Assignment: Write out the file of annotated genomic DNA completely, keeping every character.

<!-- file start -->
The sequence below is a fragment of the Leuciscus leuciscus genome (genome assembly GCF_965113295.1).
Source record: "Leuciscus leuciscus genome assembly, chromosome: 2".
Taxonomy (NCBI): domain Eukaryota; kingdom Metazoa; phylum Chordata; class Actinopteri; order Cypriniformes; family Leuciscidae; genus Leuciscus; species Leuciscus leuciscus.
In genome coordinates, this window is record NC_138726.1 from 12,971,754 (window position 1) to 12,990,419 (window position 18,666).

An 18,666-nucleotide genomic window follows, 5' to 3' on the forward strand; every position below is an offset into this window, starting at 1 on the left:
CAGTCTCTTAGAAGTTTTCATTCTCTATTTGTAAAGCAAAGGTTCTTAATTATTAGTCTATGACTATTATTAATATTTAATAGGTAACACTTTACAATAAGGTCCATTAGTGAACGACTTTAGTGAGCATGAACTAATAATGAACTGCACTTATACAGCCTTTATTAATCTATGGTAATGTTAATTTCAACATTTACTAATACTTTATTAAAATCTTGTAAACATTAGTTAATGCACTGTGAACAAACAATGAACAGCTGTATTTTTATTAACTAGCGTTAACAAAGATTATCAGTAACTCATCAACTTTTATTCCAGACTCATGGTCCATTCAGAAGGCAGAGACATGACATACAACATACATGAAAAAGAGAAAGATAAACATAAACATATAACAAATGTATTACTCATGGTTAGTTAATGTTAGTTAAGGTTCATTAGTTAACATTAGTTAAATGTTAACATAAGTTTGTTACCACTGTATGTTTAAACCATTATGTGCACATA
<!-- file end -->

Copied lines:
The sequence below is a fragment of the Leuciscus leuciscus genome (genome assembly GCF_965113295.1).
Source record: "Leuciscus leuciscus genome assembly, chromosome: 2".
Taxonomy (NCBI): domain Eukaryota; kingdom Metazoa; phylum Chordata; class Actinopteri; order Cypriniformes; family Leuciscidae; genus Leuciscus; species Leuciscus leuciscus.
In genome coordinates, this window is record NC_138726.1 from 12,971,754 (window position 1) to 12,990,419 (window position 18,666).

An 18,666-nucleotide genomic window follows, 5' to 3' on the forward strand; every position below is an offset into this window, starting at 1 on the left:
CAGTCTCTTAGAAGTTTTCATTCTCTATTTGTAAAGCAAAGGTTCTTAATTATTAGTCTATGACTATTATTAATATTTAATAGGTAACACTTTACAATAAGGTCCATTAGTGAACGACTTTAGTGAGCATGAACTAATAATGAACTGCACTTATACAGCCTTTATTAATCTATGGTAATGTTAATTTCAACATTTACTAATACTTTATTAAAATCTTGTAAACATTAGTTAATGCACTGTGAACAAACAATGAACAGCTGTATTTTTATTAACTAGCGTTAACAAAGATTATCAGTAACTCATCAACTTTTATTCCAGACTCATGGTCCATTCAGAAGGCAGAGACATGACATACAACATACATGAAAAAGAGAAAGATAAACATAAACATATAACAAATGTATTACTCATGGTTAGTTAATGTTAGTTAAGGTTCATTAGTTAACATTAGTTAAATGTTAACATAAGTTTGTTACCACTGTATGTTTAAACCATTATGTGCACATA